While finding adventure travel options in Alberta didn’t surprise me, I was surprised to hear that some of the best in the province and arguably all of Canada are found not in some rural outpost, but right in the city itself – Calgary. When I was then told that those experiences were on some of the sites used in the 1988 Winter Olympics, I was in geeky heaven and couldn’t wait to experience a fun day out at Calgary.
Unlike almost every other city who has hosted the Olympics, Calgary didn’t lose money on the Games – it made money. The powers that be rightly reinvested this money and in the process also achieved a feat that few other host cities have been able to successfully replicate. They salvaged many of the sites used in the Games and today, more than 25 years after the Olympiad those venues are still in use by athletes, tourists and adventure sports fans like myself.
WinSport, or the Winter Sport Institute, is located at Canada Olympic Park, about 15 minutes from downtown Calgary. There are a variety of experiences you can enjoy, and locals benefit from all kinds of options from summer camps for kids to some of the best mountain biking trails in the country. For tourists like me though, two experiences are the chief draw and the reason I stopped by on a beautiful late summer’s afternoon – the zipline and summer bobsleigh.
Now, I’ve done ziplines all around the world and while they’re nice, they’ve stopped impressing me. I don’t mean to sound like a jaded traveler, but it’s true. The one caveat to this is when they’re extreme – like the longest zipline in Europe I tried out in Wales earlier this year. Fortunately, the zipline at Canada Olympic Park includes three features that immediately got my heart racing:
- The zipline is actually launched from the 90-meter ski jump tower used in the Olympics
- Reaching speeds in excess of 80 miles per hour, the jump is the fastest in North America with a vertical drop of 320 feet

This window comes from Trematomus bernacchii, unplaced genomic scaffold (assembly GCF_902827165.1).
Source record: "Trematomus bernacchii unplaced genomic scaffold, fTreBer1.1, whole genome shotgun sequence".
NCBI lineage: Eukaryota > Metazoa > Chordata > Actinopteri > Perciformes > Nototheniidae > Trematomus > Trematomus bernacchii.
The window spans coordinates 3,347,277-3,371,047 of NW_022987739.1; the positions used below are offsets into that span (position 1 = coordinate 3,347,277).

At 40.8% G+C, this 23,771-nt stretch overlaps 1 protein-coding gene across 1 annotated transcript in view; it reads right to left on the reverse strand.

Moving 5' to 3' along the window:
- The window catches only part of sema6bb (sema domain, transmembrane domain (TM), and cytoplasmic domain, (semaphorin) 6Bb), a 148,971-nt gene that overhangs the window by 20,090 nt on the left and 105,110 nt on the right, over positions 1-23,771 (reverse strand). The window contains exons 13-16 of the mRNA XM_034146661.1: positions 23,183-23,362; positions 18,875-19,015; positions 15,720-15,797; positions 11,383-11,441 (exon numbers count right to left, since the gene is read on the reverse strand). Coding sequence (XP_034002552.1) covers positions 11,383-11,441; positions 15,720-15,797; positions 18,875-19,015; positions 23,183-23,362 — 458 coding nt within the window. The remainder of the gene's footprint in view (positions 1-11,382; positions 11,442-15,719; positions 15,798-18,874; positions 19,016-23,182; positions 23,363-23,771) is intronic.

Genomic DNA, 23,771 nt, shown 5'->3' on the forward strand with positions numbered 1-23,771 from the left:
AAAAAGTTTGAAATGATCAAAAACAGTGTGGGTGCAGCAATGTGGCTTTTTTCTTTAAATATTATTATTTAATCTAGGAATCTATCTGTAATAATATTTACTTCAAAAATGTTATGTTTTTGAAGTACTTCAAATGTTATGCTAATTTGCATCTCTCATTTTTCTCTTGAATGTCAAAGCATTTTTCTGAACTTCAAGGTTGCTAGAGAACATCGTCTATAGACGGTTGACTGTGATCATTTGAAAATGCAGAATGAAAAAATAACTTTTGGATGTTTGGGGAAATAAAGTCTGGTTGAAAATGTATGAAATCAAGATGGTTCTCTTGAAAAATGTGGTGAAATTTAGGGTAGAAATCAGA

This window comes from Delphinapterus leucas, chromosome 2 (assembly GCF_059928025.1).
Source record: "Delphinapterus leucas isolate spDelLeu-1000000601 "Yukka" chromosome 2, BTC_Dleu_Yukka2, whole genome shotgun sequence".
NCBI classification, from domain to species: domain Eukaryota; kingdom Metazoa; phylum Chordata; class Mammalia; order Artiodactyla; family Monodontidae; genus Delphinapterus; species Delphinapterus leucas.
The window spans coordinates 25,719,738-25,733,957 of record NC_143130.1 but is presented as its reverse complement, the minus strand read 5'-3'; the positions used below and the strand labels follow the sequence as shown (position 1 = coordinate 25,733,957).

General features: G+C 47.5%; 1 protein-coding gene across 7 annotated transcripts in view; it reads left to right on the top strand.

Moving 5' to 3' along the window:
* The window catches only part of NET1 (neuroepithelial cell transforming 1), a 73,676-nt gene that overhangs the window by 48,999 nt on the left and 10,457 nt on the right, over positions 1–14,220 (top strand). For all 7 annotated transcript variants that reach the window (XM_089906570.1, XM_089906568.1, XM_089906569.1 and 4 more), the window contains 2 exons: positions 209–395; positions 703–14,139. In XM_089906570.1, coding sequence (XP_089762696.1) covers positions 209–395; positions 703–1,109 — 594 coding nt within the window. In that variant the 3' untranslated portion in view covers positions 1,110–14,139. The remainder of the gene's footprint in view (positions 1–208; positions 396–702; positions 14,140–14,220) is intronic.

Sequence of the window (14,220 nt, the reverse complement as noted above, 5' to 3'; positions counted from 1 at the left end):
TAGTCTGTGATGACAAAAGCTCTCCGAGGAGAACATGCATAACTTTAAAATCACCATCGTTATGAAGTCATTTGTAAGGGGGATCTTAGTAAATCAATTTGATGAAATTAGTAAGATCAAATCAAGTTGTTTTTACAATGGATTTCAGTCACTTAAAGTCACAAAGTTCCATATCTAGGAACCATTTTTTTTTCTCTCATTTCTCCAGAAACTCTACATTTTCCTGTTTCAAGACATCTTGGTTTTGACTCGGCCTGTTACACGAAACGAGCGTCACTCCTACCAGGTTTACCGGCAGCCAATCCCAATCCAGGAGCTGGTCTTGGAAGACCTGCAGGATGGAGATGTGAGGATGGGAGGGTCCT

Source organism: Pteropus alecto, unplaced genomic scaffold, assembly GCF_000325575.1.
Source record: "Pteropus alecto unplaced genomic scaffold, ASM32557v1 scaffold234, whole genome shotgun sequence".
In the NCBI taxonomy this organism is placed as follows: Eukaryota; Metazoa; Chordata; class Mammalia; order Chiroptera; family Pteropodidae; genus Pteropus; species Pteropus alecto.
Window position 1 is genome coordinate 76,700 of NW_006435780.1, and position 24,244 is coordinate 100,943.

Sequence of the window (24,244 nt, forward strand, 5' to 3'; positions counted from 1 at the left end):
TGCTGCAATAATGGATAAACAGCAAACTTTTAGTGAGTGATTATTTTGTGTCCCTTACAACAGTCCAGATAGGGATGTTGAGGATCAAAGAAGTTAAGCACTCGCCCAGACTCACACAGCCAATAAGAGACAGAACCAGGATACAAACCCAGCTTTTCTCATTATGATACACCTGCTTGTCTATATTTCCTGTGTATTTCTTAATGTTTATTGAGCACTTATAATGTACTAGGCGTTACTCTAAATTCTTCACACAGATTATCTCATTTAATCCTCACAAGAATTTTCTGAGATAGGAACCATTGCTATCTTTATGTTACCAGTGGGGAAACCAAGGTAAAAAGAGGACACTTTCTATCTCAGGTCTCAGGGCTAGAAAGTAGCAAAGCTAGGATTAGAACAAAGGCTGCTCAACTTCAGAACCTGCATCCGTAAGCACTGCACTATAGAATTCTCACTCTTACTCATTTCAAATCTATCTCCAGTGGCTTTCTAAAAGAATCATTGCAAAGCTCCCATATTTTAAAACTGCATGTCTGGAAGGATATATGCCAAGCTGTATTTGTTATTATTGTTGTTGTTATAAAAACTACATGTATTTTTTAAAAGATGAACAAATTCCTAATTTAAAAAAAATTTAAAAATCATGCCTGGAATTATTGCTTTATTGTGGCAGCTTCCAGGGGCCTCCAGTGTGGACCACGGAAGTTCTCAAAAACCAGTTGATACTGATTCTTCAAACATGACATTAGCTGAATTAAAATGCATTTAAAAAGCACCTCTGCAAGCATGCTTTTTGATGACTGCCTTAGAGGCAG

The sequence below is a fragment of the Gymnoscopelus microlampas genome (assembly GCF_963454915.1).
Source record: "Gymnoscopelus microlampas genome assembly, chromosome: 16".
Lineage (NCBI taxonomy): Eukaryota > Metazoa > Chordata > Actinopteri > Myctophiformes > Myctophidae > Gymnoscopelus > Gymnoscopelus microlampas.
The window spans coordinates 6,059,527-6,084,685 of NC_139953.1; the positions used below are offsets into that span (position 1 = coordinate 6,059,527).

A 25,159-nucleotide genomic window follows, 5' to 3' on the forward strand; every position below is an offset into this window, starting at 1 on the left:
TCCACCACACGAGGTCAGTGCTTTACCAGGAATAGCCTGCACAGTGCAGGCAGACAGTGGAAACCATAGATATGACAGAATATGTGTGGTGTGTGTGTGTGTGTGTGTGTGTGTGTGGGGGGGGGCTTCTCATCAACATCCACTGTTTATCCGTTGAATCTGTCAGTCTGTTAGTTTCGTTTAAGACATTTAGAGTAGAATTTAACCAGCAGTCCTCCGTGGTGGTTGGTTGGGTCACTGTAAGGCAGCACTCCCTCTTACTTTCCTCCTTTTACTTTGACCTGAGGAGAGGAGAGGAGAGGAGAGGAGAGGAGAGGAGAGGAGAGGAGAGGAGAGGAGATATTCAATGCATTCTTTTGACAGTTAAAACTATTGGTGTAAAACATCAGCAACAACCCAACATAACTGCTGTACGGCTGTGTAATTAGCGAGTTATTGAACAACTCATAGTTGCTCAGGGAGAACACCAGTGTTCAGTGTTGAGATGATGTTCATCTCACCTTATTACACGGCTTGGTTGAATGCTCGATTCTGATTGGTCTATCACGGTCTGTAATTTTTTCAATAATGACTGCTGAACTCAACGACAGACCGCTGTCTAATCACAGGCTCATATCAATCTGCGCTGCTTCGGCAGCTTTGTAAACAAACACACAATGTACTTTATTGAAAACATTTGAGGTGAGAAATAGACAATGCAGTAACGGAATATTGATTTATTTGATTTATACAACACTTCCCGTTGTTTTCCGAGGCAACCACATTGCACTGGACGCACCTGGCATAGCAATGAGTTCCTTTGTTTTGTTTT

- The tower is Calgary’s highest vantage point and offers amazing views
These colds facts and figures don’t do the experience justice though. Taking the elevator up to the top of the Olympic ski jump, one starts to appreciate just how high up 90 meters really is. For non-metric folks like myself, that’s nearly 300 feet; a damned high start for any zipline, much less one I was about to fly down. If you’re a regular reader, then you know that I have a love-hate relationship with heights. Sometimes they bother me and sometimes they don’t. For whatever reason though, I was fine with the big zip at the Park. Speeds can be so intense that they now include a parachute so that riders slow down prior to reaching the finish line and that, maybe more than anything else, quieted my nerves. Instead of scared though, I was excited as I gave the thumbs up and started to race down the hill.
It was just as exciting as this short video shows, but it was nothing like the next experience on my schedule – the summer bobsleigh.
Just like the ski jump, the bobsleigh track is the same one used in the Olympic Games and, incidentally, the same one where the famous Jamaican bobsled team took to the ice and where the cult classic Cool Runnings was filmed. That was more than enough to get me excited in all honesty, then I saw the first team fly down the track.
The sled is mounted on wheels and at the helm are top athletes, many of whom have competed in the Olympics, who expertly navigate the 14 turns of the course. This was the real deal and I realized how unique an experience it was as I climbed into the bobsleigh and got ready for the ride of a lifetime. There’s honestly no other way to feel the thrill and speed that bobsleigh athletes get to experience except by joining this activity at WinSport Canada – one of the few trackes open to tourists around the world.
I did a good job of keeping my head up at first, but quickly the 4G forces and speeds in excess of 60 miles per hour took over and it was all I could do to peer out of the shell. I can’t even imagine the physical strength and mental acuity needed to actually pilot the bobsleigh, it was all I could do to just be a passenger. At the end of the ride the four of us for whom this was a first time experience jumped out of the sled and slapped each other on the backs, hooting and hollering. We were all strangers, but the adrenaline immediately started to pulse and the uniqueness of the activity instantly bonded us together.
Video of my bobsleigh run, including the point halfway when I had to tuck my head in. Sorry about that.
Spending the day at the Park is a lot of fun, and I really didn’t even experience all there is to do there. There are plenty more outdoor activities and Canada’s Sport Hall of Fame is worth a visit in its own right. Even if you don’t consider yourself a typical adventure traveler, the experiences at WinSport are so accessible and so well managed that in all honesty, just about anyone can join in and experience the thrill of what it must be like to be an Olympic athlete; if only for a few hours.
Where are your favorite adventure travel activities?